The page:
Not all DACs are created equal

One of my many hobbies, born of necessity due to playing in my own band, is audio recording and engineering.  As such, I’ve spent a good chunk of change on decent-quality entry-level audio recording and playback gear, and I’ve burned hundreds of hours at my home PC working on mixes using said gear.  Yet it seems there’s always a lesson left to be learned the hard way and another better piece of gear to purchase.

I’m not an audiophile, but I am a musician with a good ear and a BS in Electrical Engineering.  I generally understand what goes into making, manipulating, and reproducing sound, and I’ve begun to see the relationship between certain traits of audio equipment and the resulting sound.  One thing that annoys me about many self-proclaimed audiophiles is that they have no real engineering or music-making background, so while they can sometimes hear that something sounds better (while at other times simply *thinking* something sounds better due to other factors such as brand name or price), they suck at explaining to the layperson exactly why one piece of gear sounds better than another.  I’ve often noticed audiophiles using terms like “sound stage” and “resolution” when discussing the ability of an audio playback device to respond rapidly and accurately to very low-volume and/or high-frequency non-primary wave forms.  Generally speaking, the higher the quality of an audio playback device, the better it is at reproducing such wave forms, and the more indescribably detailed and clear the music will seem as a result.  If you’ve never heard the difference, it’s difficult to explain, but allow me to try: if the earbuds included with your smartphone are like looking through a foggy slightly-out-of-focus window, then the real high-end-audiophile-grade stuff costing tens of thousands of dollars and typically used by real recording/mastering studios is like completely removing that window entirely and replacing your eyeballs with Hubble Space Telescopes.

I learned a few years ago the value of a good DAC + headphone amplifier (like my FiiO Andes e07k) to drive studio-quality earphones (like my Audio Technica ATH-M50s) or earbuds (like my Ultimate Ears UE900s) for both casual listening and mixing/production work.  While the amp helps drive more power-hungry earphones, the real magic lies in the DAC, which is of much higher quality than the headphone or line-out jack found built into any PC or laptop.  With entry-level “audiophile” earphones or earbuds, it’s very easy to hear the difference: bad DACs make the music sound flat, lifeless, and muddy, while good DACs make the music sound deep, sparkly, and clear.  In fact, if you’re doing mixing/production work, having a high-quality DAC is downright necessary, because otherwise you just can’t hear your own work accurately.  Using a bad DAC to mix or produce audio is like trying to refine a photo in Adobe Photoshop on a fuzzy black-and-white television.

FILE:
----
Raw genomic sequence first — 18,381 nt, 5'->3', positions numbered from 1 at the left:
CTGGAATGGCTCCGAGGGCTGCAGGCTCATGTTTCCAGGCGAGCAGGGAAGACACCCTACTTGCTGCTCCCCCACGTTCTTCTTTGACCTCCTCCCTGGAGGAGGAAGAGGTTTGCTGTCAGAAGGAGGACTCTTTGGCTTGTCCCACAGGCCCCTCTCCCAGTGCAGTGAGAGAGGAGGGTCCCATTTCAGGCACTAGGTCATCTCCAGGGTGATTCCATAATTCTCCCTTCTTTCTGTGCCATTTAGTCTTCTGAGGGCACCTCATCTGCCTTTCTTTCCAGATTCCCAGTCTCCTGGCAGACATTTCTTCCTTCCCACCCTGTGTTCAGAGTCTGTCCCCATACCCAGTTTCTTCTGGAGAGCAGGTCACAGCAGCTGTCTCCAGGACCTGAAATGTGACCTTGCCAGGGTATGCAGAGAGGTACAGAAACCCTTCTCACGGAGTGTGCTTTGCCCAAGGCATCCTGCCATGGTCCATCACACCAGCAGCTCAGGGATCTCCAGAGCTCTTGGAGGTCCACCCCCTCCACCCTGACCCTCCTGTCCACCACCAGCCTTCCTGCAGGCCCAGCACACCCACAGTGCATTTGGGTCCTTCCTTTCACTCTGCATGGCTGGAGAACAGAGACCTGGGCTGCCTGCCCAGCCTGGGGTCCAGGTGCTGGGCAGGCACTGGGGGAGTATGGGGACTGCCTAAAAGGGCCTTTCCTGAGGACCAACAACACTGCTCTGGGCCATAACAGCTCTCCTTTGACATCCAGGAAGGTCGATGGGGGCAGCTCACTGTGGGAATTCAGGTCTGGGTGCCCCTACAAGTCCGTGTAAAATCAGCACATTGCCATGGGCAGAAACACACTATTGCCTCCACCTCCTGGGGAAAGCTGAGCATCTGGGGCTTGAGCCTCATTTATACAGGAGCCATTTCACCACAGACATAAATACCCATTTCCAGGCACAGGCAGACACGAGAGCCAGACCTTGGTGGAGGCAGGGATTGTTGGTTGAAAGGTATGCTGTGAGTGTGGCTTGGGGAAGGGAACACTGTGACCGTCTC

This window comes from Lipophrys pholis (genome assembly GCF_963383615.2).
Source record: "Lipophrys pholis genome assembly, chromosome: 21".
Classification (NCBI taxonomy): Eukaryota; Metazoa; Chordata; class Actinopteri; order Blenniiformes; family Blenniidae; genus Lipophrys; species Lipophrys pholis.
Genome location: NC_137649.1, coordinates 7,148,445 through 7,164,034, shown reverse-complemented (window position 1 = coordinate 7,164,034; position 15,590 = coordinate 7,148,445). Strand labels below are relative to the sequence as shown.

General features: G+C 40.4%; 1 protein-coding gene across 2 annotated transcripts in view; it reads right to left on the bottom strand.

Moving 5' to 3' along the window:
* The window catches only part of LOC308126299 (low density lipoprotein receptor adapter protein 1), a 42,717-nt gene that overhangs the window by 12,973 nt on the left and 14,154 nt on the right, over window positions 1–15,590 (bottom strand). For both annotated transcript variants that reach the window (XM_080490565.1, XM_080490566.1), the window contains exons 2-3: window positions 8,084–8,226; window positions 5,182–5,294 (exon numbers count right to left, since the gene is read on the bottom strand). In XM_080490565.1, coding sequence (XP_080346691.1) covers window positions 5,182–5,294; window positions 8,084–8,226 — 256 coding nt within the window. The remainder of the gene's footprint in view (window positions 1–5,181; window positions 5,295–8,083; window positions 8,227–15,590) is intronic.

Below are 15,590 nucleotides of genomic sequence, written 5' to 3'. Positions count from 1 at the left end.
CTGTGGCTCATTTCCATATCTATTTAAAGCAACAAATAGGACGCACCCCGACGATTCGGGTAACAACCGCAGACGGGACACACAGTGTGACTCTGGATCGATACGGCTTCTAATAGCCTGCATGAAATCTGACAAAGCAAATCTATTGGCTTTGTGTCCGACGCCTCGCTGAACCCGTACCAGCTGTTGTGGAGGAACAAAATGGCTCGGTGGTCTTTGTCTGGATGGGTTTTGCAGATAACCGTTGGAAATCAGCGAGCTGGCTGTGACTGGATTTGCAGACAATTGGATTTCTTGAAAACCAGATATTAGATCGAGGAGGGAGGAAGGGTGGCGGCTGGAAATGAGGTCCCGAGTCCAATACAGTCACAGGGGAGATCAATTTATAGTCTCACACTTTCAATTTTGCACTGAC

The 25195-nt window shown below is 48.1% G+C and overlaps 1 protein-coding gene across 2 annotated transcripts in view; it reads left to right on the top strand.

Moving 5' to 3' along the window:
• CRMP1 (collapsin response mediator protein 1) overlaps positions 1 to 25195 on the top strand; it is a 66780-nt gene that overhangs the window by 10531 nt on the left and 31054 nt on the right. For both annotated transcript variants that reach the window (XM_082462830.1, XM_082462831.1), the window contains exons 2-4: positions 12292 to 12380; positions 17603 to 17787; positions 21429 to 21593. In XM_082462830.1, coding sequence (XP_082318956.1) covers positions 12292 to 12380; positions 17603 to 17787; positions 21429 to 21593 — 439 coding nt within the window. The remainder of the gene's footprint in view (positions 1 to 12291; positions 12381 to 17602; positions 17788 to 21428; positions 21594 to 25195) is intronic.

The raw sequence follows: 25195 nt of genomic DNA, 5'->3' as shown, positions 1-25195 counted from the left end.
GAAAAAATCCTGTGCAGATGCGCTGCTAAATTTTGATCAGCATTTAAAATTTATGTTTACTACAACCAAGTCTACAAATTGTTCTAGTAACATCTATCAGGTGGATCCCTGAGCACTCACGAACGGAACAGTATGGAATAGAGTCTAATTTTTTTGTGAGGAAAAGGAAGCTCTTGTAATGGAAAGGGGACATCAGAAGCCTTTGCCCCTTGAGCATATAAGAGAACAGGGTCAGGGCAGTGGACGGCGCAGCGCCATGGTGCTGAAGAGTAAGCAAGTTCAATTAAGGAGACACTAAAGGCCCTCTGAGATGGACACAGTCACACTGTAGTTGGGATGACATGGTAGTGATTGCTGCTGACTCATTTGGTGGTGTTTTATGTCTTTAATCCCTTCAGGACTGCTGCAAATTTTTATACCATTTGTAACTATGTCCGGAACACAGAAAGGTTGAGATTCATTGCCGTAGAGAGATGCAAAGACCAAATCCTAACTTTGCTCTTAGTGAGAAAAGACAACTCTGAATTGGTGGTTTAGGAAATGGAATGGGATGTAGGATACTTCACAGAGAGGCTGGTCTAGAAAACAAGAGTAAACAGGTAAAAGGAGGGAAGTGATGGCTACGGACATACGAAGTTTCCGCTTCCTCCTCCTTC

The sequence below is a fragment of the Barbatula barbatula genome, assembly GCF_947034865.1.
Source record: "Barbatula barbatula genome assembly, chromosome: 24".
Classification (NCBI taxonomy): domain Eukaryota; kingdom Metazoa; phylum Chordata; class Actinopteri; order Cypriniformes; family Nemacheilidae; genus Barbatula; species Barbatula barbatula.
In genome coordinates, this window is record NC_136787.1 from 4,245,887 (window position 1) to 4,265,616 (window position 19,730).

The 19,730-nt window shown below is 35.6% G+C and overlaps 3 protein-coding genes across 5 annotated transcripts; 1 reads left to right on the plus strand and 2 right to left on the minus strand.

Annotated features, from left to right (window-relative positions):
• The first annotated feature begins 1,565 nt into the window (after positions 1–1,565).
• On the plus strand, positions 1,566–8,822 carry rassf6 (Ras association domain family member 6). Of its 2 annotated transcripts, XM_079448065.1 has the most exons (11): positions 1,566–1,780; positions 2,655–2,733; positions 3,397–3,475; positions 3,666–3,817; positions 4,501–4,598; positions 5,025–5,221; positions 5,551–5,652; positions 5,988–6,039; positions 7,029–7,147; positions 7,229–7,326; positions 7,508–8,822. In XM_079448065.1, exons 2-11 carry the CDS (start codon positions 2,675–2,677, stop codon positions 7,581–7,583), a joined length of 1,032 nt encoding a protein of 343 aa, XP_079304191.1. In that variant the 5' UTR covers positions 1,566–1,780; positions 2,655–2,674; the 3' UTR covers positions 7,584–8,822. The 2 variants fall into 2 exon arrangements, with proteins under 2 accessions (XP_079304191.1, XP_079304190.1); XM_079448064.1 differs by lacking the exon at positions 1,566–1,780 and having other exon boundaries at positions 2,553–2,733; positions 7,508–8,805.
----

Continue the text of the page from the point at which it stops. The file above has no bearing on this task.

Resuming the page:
One other piece of gear I own is a Focusrite Scarlett 18i6 USB audio interface.  It’s meant to be an all-in-one digital interface for both solid-quality recording and playback at high bitrates, so I’ve used it for ages as the primary audio device on my main PC.  It always worked admirably for recording with my laptop, so I naturally assumed the playback side would be equally strong… but I was WRONG!

I’ve been working on some mixes, struggling to get them sounding clear across a range of different playback systems (smart phones, car stereos, Bluetooth speakers, PA speakers, etc).  I thought I had the mix balanced just right, ran a render to raw WAV files, and then settled in with my iPad Air 2 and UE900s to give them a sanity-check… and was shocked to hear how ear-piercingly loud the cymbals were and how horribly muffled the guitar was, relative to what I’d spent hours working on.  I plugged the UE900s into my Scarlett 18i6 on the PC and pulled up the exact same WAV files — dull, bland, lifeless, with none of the details I’d noticed while listening on my iPad.  I swapped out the Scarlett 18i6 for my FiiO e07k (with bass/treble set flat) on my PC and pressed Play again — and it sprung to life, sounding almost exactly like what I’d heard out of my iPad.  I plugged my reference monitors into my FiiO e07k and heard the same details I’d heard out of it through my UE900s.  Using the FiiO e07k, I was easily able to correct my mix and even improve it well beyond what I’d thought was possible.

So, lesson #1: the playback DAC in the Scarlett isn’t very good.  And lesson #2: the DACs built into the iPad Air 2, iPad Pro 9.7″, and iPhone 6S Plus all sound quite respectable.

Of course, the FiiO e07k isn’t even the world’s greatest DAC; according to audiophile reviews, it falls somewhere in the medium-low end of the quality spectrum.  The FiiO is intended for portability anyway, and I needed a better permanent solution for my desktop PC, so I did a bit of research and ordered an SMSL M6.  It should be a slight step up in sound quality in a nice desktop-suitable form factor.


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